4 Poses to Help You Transition Through Fall

Fall is often a transition for many, with the start of a new school year, changes in the weather, and new winter foods to incorporate into the diet. Sometimes, pulling those thick sweaters out of the storage closet unearths a slew of emotions and apprehensions.

Here are some yoga asana to help you ease this transition through fall. 

1. Garland pose (Twisted Malasana) 

This squat is a great hip opener and helps tone the belly. This pose aids digestion and the twist helps remove toxins from the body and open the shoulders.

Often when we go through changes our eating habits alter as well. This could effect digestion, leading to discomfort and mood swings. Malasana also stimulates the root chakra, which is associated with our sense of stability, security and safety.

To try twisted malasana: Squat down with your feet hip width apart and your heels on the ground. Place the right hand on the ground in between your feet. Inhale deeply to extend the back and exhale twisting from the abdomen, rotate your torso toward the left leg. Extend the left arm on so that the shoulder is close to the knee, turn the palm away from you. Wrap the left arm around the left leg and the right arm around the back. Try to clasp the hands together. If you cannot get the heels to the ground in this pose try rolling up your mat or propping a blanket under them.

If you cannot get the heels to the ground in this pose try rolling up your mat or propping a blanket under them.

2. Triangle pose (Utthita Trikonasana) 

One of my personal favorites, triangle pose feels delicious on just about every part of the body. It's therapeutic for back pain, flat feet, neck pain and sciatica, this pose also helps relieve anxiety, a common side effect of change.

For me, this pose stimulates vitality. When I practice Trikonasana, in addition to the wonderful stretch relief it provides, I also feel grounded, powerful and strong.

To try trikonasana: Start with the feet 3-4 feet apart. Turn the right toes out and the left toes slightly in so that the left arch aligns with the right heel. Take a big inhale and lengthen the back, moving the tailbone away from the waist and scooping the navel slightly toward the back ribs. Exhale and reach your right arm as far as possible out to the side, extending the whole side of the body with it. Keep exhaling and tilt your shoulders so that they stack one on top of the other and the torso is hovering over the front leg. If it feels comfortable, gaze toward the top hand. Keep reaching out through the arms and pulling the thighs up toward the pelvis to steady yourself.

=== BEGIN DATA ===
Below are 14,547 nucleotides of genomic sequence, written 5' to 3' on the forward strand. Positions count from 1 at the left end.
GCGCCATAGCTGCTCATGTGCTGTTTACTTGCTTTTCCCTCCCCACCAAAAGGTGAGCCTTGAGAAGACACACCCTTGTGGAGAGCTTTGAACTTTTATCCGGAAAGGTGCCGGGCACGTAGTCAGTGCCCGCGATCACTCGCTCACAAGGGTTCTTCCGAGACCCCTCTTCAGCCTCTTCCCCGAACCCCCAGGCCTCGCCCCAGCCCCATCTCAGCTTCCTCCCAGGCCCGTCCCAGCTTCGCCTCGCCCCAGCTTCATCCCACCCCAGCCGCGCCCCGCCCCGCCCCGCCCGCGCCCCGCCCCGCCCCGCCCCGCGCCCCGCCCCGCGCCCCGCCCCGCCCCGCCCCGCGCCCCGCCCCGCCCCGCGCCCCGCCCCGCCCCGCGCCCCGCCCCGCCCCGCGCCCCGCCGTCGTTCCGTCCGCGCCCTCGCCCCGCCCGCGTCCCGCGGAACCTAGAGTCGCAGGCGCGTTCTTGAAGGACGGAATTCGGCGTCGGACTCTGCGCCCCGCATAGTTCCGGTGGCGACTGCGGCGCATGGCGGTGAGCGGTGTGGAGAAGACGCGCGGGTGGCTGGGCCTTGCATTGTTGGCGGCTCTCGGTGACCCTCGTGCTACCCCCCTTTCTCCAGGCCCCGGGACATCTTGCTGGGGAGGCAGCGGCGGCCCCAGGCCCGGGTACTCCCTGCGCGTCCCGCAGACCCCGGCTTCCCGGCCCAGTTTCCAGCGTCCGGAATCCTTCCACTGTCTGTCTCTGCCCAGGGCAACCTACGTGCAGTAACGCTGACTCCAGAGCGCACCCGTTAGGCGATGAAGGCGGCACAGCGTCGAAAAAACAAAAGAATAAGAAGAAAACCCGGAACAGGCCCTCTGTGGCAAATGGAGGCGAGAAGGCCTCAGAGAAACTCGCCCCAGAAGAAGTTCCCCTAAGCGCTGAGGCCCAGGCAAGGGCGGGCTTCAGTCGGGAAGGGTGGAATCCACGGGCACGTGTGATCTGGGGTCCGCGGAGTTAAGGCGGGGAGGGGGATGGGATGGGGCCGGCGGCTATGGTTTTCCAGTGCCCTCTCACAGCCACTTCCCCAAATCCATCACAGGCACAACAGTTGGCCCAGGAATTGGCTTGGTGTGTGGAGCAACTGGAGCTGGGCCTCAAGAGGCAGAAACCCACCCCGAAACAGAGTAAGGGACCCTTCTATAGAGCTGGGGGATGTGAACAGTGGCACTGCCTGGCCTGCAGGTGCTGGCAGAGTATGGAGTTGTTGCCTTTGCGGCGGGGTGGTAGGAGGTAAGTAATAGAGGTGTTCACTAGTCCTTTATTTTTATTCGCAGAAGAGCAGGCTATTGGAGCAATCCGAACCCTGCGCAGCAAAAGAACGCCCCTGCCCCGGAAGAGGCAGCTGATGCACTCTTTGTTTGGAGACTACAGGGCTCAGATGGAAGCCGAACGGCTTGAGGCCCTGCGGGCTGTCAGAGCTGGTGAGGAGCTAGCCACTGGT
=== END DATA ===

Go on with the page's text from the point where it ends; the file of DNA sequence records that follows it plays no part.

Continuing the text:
3. Wild thing (Camatkarasana) 

Open your heart and release your worries as you ease in to this asana.

Wild thing helps build strength in the shoulders, back and glutes. It also relives symptoms of fatigue and mild depression, often a side effect of shortening days and colder evenings. Further, the huge chest opening stimulates the heart chakra, allowing us to better radiate and receive love. It will also move around lingering phlegm in that area, stuck from that beginning of fall cold.

To try camatkarasana: There are many ways to get into this pose- I like to start from Vashistasana (side plank). Start in side plank with the left hand on the ground, stacked directly under the left wrist. Lift the right leg off the left and bend the left knee. Pivot the knee toward the sky and place the right foot on the ground below the right buttock. On the next inhale, actively push the hips up, broaden through the chest and stretch the right arm over your head and toward the ground as if you were moving into wheel pose. Engage the low belly and find the sides of the waist long to protect the lower back.

4. Eagle pose (Garudasana) 

For so many yoga newbies, eagle pose feels like a nemesis!

Eagle pose is fantastic for building concentration and focus. When the mind circles with chatter, it's just not possible to sustain this one. I firmly believe that our yoga practice mimics life. If we can twist and pull and bend and balance ourselves on the yoga mat, (but still remember to breathe, relax the face, stay poised and enjoy this pose), then when life gets us twisted, tangled, bent out of shape and asks us to balance a zillion things, maybe we can also just breathe, relax into it and enjoy the ride.

To try garudasana: Starting in Tadasana (mountain pose) extend the arms in front of you until they are parallel to the ground. Bring the right arm under the left, crossing at the elbows. Bend the elbows and try to press the palms together. If the hands don't touch, no worries, just actively press those palms toward each other. Move the elbows and wrists away from the body then draw the shoulders down the back. Take a big breath in and on the next exhale bend the knees bringing weight into the heels. Stay here, or to go further into the balance, cross the right leg over the left. Try to hook the right toes around the left calf. Sink a little deeper while lengthening the crown of the head toward the sky. Breathe!

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What about you? What are your favorite Fall poses?

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